A Man, A Goose, and a Racetrack

by | 07.31.2013 | 7:04pm

Melvin White, long-time infield worker at Saratoga Race Course, recently discussed his long-time friendship with the famous Saratoga Infield Goose (who has a Twitter account, @SaratogaGoose, named in her honor) with the Albany Times-Union.

White brought the well-known bird to the track about 25 years ago, and she's been following him around the facility ever since. White posts signs with race changes on the boards in the Spa infield, and “Dukie” as he calls the goose, spends her days there, honking conversations with him and begging for lunch scraps.

Dukie, who lost part of her beak in an accident when she was young, doesn't fly, although White isn't aware of her wings having been clipped. She spends part of her time in an indoor/outdoor pen to prevent her from wandering onto the track during races.

“We just appreciate each other,” he told writer Tom Keyser. “She's a friend of mine.”

Read more at Albany Times-Union

  • 4Bellwether666

    My Mother told me many moons ago…If you want a real friend go get yourself a Dog and I’m sure a Goose will work just fine…

  • Don Reed

    Honk if you like this story.

  • Black Helen

    More than one self proclaimed ‘Macho” New York photographer has been chased and scared silly by those geese. An amusing site indeed!!!!

    • nu-fan

      Yes, they can chase and bite! We get, in our area, lots of migratory birds and, in particular, Canadian geese. Have to be cautious around them. But, I never realized that they can live so long?

  • oldbay

    How do we get this story nominated to the “Stan Bergstein” award? Seems like another story that the award was created for.

  • MarshallCassidy

    I had two goats when I was very young and these guys, “Double” and “Trouble,” apparently arrived at just the right moment in their youth to become emotionally attached to me as if I were one of them. They were great to be around — would go sailing, would play chase, would even play a version of soccer. I wonder if Dukie could be coaxed to honkingly cheer on exciting stretch runs from the infield as we do from the grandstand!

    • nu-fan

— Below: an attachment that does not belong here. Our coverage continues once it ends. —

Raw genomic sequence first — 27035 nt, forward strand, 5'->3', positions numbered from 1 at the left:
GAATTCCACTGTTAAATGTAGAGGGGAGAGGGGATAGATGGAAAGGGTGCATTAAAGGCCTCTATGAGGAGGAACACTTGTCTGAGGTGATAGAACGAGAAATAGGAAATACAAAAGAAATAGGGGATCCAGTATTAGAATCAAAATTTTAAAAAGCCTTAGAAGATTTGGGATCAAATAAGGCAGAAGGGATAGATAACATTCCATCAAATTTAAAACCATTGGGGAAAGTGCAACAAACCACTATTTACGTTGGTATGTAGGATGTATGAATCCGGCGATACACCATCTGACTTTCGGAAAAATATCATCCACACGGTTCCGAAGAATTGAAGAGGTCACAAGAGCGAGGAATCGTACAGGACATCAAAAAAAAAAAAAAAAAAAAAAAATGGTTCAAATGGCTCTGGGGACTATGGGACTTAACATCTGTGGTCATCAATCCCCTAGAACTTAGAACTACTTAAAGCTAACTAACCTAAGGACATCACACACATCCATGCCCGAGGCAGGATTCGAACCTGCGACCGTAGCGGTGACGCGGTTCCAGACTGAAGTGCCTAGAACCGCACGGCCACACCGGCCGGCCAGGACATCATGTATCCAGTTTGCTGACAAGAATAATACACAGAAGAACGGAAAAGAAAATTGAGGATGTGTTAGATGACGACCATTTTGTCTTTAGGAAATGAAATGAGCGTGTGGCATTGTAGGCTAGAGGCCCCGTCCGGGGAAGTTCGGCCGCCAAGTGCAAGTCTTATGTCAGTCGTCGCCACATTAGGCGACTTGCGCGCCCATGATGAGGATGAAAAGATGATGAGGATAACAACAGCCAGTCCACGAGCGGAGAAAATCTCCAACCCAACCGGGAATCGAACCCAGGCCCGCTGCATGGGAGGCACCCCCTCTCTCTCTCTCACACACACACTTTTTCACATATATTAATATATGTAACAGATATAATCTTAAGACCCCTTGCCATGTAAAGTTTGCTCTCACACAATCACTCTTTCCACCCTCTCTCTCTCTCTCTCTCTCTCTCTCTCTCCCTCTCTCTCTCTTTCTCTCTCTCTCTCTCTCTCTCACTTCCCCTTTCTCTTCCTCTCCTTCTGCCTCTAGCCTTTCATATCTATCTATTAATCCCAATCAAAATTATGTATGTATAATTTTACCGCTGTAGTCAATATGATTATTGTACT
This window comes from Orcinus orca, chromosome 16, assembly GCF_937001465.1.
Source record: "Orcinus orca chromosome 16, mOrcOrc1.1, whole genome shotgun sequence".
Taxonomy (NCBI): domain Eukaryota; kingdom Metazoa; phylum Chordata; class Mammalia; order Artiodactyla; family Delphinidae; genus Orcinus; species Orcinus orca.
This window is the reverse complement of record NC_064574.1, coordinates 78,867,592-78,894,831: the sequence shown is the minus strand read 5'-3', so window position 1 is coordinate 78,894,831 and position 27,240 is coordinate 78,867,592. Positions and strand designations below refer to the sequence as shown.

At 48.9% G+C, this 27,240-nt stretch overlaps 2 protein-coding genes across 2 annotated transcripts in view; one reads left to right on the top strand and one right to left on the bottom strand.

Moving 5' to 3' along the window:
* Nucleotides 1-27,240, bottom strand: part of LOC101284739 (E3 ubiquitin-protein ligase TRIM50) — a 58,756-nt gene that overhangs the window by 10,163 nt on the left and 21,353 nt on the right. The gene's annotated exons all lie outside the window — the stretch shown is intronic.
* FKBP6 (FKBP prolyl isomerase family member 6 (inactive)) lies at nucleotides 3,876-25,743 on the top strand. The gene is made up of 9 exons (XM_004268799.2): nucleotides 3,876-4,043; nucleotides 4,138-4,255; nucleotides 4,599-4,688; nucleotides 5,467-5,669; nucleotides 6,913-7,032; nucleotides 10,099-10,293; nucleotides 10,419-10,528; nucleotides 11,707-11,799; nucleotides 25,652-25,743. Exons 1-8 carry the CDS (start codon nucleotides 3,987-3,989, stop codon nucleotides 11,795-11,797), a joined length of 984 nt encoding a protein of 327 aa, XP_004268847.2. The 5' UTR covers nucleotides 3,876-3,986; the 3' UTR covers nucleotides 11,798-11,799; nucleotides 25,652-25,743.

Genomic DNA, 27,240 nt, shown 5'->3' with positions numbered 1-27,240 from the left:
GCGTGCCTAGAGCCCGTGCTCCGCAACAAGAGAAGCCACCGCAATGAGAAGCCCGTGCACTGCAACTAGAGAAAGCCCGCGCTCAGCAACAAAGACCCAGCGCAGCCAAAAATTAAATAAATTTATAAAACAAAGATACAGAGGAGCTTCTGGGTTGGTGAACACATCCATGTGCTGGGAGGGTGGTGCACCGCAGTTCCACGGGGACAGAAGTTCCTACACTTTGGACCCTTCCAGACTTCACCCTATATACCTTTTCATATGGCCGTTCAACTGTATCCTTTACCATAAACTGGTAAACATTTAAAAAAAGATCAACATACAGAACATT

I have been surprised by goats. Always thought of them as just “farm” animals but I have, in recent years, been exposed to different breeds of goats and have found them to be extremely social. The big breeds can be a little destructive but the pygmy ones are just darn cute!

      • MarshallCassidy


        My experience with goats dates to about the age of twelve or thirteen, my age that is. I have no idea their breed, nor their origin at the time so long ago as they were gifts from friends of my parents, but they were brothers, their height at the withers about three feet and their eyes at about four feet, I guess. They were kind of a dark brown color generally with black and white markings especially around the face, and their large ears drooped casually; they had been gelded, and their horns had been removed.

        Double and Trouble were very playful and behaved very much like a friendly dog might, eager to chase a ball, to rear up and feign attack in a playful way, and utter a goat-like whinny of happiness.

        Chasing a soccer ball became great fun because they would take turns getting it and racing off in the other direction to keep it away from all pursuers. If I could get close enough to threaten capture the ball would be kicked off to one side to their advantage. And they did all this as a tag team, working together to my disadvantage!

        One other trick they and I enjoyed was playing King of the Mountain with a picnic table, where one of them would get on top and challenge me to try to push him off. If I succeeded a great vocal display would follow and off he would run. I never did get either of them to try to dislodge me from the table, though.

        I know this all reads rather strangely out of fair context, but I ask you to remember these exchanges were short-lived, momentary acts of playfulness that lasted mere moments before we all went about our business. Such was the sort of life I enjoyed from time to time so long ago. Goats can be a lot more than just farm animals though I never saw a destructive nature.

        • nu-fan

          Thank you for your lovely story about your personal experience with your goats. Yes, I’ve also had thoughts about how similar they can be to some of our typical domestic pets such as dogs. That is what surprised me so much. I also know a couple of people who do have goats for companion pets but also use them primarily to keep the weeds down. Many do use them for that purpose, especially in fire-prone areas. The destructive side? My son’s fence line is, now, full of large holes where the goats in the vacant (and very expensive lot) is situated right behind his house. Those were BIG goats and would chew wooden fences as well as all shrubs that they could get a hold of. But, we also enjoyed their “company”. These goats would stand on their hind legs and look over a 6-foot fence looking for a hand-out such as an apple!

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